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Hospitals innovate to keep patients from coming back

Marketplace Contributor Apr 8, 2015
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Mary Knight is in the lobby of Elyria Medical Center in, Elyria Ohio.  She was admitted three days earlier because of difficulty breathing, and she was waiting for her husband to pick her up. Knight explained she has asthma and a lung disease called COPD.  In her hands is a packet from the hospital containing 30 days of free steroids and antibiotics.

“And then they also gave me a prescription for Cingular which is going to help with the asthma,” Knight said.

Every patient with a diagnosis of COPD at University Hospitals Elyria Medical Center leaves with that packet.  It’s one of the ways they are trying to keep this fragile group of patients from landing back in the hospital and driving up their readmission rates.

The government thinks sick patients are coming back to the hospital too soon. So a couple of years ago, the department of Health and Human Services decided to give hospitals a financial nudge in the right direction – by penalizing the hospitals’ Medicare reimbursements if the number of patients who came back to the hospital within 30 days exceeded the national average. 

It’s supposed to encourage hospitals to find ways to keep patients healthier.  The result is that hospitals are spending lots of money to find ways to keep patients from coming back – but there’s no consensus about what’s best for patients.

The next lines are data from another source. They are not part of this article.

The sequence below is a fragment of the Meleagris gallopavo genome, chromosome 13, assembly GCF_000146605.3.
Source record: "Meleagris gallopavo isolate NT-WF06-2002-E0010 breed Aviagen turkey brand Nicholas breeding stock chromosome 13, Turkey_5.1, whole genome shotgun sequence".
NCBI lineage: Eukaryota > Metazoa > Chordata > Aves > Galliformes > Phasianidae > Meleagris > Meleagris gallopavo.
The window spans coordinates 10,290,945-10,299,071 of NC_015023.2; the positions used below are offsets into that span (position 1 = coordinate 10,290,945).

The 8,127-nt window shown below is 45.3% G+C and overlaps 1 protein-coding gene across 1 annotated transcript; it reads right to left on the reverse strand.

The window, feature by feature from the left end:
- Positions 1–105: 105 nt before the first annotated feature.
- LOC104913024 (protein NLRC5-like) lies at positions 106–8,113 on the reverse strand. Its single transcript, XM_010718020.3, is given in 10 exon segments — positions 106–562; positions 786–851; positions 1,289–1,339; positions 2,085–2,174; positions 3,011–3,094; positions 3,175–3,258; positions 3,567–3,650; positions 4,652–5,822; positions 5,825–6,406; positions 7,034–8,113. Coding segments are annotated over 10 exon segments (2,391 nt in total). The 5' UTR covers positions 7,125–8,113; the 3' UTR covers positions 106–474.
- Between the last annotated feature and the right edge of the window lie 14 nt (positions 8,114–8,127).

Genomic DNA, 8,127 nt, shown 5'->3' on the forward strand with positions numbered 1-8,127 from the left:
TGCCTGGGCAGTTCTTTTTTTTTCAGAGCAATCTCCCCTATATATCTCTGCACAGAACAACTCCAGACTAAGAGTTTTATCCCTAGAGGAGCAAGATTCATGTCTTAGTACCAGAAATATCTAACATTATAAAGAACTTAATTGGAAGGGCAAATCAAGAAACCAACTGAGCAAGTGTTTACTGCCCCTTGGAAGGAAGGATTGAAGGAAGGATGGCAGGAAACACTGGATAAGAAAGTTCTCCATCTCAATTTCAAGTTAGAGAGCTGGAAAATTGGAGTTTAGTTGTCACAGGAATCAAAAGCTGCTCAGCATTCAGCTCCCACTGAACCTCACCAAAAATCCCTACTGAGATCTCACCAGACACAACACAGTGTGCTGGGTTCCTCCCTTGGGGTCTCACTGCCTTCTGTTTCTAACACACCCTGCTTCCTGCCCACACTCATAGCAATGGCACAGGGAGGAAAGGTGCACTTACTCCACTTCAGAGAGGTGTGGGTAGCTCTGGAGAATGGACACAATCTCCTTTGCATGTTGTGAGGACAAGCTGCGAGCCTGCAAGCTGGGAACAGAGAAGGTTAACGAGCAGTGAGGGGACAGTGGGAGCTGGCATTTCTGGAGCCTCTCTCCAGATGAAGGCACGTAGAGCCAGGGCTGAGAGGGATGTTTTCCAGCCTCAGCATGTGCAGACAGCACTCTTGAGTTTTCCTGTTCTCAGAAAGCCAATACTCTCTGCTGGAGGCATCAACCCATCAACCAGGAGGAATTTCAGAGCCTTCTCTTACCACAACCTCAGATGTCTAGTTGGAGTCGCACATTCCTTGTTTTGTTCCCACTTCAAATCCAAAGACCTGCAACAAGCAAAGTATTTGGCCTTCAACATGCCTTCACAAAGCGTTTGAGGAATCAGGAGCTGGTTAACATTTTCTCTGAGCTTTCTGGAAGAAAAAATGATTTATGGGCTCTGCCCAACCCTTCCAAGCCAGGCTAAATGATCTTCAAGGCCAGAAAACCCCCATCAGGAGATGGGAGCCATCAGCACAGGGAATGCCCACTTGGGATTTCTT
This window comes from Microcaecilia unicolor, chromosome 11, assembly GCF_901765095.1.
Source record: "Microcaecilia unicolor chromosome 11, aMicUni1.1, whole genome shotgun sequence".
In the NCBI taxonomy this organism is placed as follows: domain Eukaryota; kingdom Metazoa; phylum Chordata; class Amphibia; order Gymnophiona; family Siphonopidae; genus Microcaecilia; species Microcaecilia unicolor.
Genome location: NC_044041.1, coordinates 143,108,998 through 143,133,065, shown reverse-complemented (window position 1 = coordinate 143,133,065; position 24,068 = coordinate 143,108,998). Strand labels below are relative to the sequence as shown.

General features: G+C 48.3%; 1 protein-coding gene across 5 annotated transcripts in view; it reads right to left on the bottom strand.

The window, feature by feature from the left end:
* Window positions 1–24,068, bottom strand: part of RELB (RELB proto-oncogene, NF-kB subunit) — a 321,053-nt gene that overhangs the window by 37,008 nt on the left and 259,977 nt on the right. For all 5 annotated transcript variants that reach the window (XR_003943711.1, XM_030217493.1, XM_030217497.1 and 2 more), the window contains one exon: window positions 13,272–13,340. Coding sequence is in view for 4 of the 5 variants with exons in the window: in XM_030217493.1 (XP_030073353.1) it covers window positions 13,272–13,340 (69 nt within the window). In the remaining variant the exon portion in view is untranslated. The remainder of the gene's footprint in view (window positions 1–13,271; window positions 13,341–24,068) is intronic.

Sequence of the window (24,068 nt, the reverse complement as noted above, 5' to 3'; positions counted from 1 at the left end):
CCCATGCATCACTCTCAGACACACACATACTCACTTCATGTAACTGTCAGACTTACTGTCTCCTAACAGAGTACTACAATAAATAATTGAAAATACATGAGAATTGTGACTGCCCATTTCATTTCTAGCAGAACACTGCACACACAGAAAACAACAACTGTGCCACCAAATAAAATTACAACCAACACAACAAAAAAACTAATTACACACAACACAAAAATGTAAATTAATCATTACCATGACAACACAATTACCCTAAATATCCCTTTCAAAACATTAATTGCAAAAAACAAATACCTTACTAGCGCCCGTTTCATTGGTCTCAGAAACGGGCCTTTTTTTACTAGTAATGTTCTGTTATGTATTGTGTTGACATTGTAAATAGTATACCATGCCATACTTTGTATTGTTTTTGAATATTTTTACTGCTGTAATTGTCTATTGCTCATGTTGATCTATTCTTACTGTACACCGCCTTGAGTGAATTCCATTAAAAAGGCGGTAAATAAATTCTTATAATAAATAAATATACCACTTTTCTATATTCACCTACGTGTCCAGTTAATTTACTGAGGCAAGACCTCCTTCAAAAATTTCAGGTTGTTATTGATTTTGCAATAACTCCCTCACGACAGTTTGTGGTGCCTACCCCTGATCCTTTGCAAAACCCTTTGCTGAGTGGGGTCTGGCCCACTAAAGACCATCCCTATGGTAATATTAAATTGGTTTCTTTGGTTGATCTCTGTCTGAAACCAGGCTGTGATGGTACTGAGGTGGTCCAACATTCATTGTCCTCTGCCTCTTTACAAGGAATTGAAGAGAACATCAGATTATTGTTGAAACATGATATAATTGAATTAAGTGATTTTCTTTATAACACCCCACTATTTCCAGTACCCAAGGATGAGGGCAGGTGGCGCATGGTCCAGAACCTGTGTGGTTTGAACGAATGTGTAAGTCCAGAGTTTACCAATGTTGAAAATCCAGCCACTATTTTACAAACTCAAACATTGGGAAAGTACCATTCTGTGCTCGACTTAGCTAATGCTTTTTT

Wei Jen Chang, a hospitalist at UCSD who has studied the problem of readmission rates in patients with COPD, has done research that suggests it’s not the quality of care in the hospital that’s critical to keeping COPD patients healthy. It’s what happens and doesn’t happen after they leave.

“Not having good follow up, not being compliant with their medications, not having appropriate oxygen therapies…” Chang said, citing common problems that occur after discharge.

Chang and his team have lobbied his hospital for money to hire coordinators to follow up with their COPD patients and help them get outpatient services, but so far they’ve been unsuccessful.

“As it turns out, even if you are making a difference in the lives of patients for the better, you may not be making a difference for the better in your hospital’s bottom line,” Chang says.

At Metro Health Medical Center in Cleveland, officials have done something similar to what Chang hopes to do. They hired a half dozen staff to identify patients at risk for readmission and guide their outpatient care. As a result, they have managed to reduce their readmission rates by 20 percent, said Alfred Connors, Metro Health’s chief of medicine.

“We can make quite a difference in the readmission rate,” says Connors “It’s clearly better for our patients – so we should do that.

But the question is what are hospitals willing to invest to do it? It’s clear that hospitals want healthier patients.  It’s less clear how much of their own financial health they’ll need to sacrifice to get there.

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